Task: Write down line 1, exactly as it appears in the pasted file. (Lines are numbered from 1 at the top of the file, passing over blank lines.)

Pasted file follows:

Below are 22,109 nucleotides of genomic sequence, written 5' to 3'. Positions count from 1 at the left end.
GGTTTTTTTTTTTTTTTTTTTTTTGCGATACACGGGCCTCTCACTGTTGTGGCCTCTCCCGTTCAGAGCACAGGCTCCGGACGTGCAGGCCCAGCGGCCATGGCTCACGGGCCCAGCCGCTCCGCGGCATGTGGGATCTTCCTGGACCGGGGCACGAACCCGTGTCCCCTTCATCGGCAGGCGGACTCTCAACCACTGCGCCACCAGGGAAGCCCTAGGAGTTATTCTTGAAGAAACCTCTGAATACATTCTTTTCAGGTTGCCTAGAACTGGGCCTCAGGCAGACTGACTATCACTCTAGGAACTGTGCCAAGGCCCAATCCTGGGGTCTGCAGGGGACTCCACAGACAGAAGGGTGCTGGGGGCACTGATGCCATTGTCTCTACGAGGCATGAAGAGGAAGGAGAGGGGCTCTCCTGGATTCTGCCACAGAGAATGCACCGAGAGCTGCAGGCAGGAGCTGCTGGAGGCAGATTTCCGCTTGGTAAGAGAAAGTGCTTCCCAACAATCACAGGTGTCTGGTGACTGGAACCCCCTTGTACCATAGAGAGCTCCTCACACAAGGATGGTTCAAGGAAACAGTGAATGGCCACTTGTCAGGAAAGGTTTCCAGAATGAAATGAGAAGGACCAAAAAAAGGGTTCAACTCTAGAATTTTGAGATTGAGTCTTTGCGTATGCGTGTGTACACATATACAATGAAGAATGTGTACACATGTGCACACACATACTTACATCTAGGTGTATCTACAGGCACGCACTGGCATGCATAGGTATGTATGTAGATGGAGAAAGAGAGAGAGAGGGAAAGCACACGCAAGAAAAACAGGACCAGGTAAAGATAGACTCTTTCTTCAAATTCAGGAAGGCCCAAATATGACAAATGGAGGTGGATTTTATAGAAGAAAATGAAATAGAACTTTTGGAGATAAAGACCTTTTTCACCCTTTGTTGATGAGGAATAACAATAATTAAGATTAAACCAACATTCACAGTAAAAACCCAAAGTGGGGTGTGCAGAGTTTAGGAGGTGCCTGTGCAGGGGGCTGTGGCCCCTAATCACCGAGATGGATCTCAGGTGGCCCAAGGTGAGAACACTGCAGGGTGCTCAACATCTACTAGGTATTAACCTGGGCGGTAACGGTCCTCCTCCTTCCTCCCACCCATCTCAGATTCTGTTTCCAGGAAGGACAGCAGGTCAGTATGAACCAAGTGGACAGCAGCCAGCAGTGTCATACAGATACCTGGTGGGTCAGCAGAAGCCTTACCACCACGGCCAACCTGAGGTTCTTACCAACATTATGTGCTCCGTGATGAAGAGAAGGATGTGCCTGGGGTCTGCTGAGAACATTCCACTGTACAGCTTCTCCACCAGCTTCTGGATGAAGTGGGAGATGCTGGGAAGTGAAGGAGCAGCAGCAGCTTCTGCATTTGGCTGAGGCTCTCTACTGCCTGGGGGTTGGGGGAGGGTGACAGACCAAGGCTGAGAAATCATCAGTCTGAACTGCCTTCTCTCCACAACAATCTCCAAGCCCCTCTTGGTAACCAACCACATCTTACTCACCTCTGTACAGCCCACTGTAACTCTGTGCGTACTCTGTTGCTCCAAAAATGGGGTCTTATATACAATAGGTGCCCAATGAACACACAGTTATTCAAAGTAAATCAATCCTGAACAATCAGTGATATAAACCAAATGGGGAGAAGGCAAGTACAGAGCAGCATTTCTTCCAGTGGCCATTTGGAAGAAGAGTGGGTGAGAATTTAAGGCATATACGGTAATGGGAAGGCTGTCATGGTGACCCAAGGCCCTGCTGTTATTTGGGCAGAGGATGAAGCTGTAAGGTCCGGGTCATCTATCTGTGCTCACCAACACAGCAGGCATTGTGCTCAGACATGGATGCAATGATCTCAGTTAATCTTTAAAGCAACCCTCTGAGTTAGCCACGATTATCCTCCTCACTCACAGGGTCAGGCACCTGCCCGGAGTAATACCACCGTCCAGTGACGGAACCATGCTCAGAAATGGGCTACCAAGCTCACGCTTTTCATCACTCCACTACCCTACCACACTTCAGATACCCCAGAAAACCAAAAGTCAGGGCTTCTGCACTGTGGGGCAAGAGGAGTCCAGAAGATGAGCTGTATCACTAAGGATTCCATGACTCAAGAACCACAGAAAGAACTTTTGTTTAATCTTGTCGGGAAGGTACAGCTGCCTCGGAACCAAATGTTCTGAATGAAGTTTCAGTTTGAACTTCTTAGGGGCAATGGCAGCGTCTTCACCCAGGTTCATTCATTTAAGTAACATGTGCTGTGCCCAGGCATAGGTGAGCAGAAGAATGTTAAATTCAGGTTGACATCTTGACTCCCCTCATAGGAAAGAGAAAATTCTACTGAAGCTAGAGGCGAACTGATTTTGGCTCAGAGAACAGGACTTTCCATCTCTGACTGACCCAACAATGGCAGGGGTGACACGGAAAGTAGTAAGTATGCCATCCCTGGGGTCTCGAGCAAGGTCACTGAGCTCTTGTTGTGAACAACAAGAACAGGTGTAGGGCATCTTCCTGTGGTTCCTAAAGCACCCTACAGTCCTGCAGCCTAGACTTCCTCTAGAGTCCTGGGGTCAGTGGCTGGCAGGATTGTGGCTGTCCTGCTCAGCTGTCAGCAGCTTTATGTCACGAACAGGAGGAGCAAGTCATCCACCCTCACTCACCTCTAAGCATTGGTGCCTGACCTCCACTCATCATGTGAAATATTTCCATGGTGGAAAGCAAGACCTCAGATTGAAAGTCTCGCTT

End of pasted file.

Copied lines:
Below are 22,109 nucleotides of genomic sequence, written 5' to 3'. Positions count from 1 at the left end.